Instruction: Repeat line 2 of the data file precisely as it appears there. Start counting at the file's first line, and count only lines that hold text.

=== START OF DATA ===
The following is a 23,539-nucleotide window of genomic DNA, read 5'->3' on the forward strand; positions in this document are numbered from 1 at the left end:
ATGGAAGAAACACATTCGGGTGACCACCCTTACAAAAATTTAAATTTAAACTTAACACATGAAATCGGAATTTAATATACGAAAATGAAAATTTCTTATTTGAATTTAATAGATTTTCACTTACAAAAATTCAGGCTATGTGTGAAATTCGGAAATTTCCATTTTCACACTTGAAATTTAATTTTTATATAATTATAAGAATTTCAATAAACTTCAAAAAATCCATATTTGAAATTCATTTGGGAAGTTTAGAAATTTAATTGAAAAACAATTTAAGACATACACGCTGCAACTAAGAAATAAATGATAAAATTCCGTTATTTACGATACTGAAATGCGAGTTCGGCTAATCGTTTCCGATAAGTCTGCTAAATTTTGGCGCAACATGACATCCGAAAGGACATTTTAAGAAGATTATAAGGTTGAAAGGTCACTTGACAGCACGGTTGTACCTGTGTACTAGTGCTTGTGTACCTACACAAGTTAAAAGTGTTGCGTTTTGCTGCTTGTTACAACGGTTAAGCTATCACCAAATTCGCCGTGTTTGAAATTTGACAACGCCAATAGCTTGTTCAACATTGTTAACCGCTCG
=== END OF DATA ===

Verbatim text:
ATGGAAGAAACACATTCGGGTGACCACCCTTACAAAAATTTAAATTTAAACTTAACACATGAAATCGGAATTTAATATACGAAAATGAAAATTTCTTATTTGAATTTAATAGATTTTCACTTACAAAAATTCAGGCTATGTGTGAAATTCGGAAATTTCCATTTTCACACTTGAAATTTAATTTTTATATAATTATAAGAATTTCAATAAACTTCAAAAAATCCATATTTGAAATTCATTTGGGAAGTTTAGAAATTTAATTGAAAAACAATTTAAGACATACACGCTGCAACTAAGAAATAAATGATAAAATTCCGTTATTTACGATACTGAAATGCGAGTTCGGCTAATCGTTTCCGATAAGTCTGCTAAATTTTGGCGCAACATGACATCCGAAAGGACATTTTAAGAAGATTATAAGGTTGAAAGGTCACTTGACAGCACGGTTGTACCTGTGTACTAGTGCTTGTGTACCTACACAAGTTAAAAGTGTTGCGTTTTGCTGCTTGTTACAACGGTTAAGCTATCACCAAATTCGCCGTGTTTGAAATTTGACAACGCCAATAGCTTGTTCAACATTGTTAACCGCTCG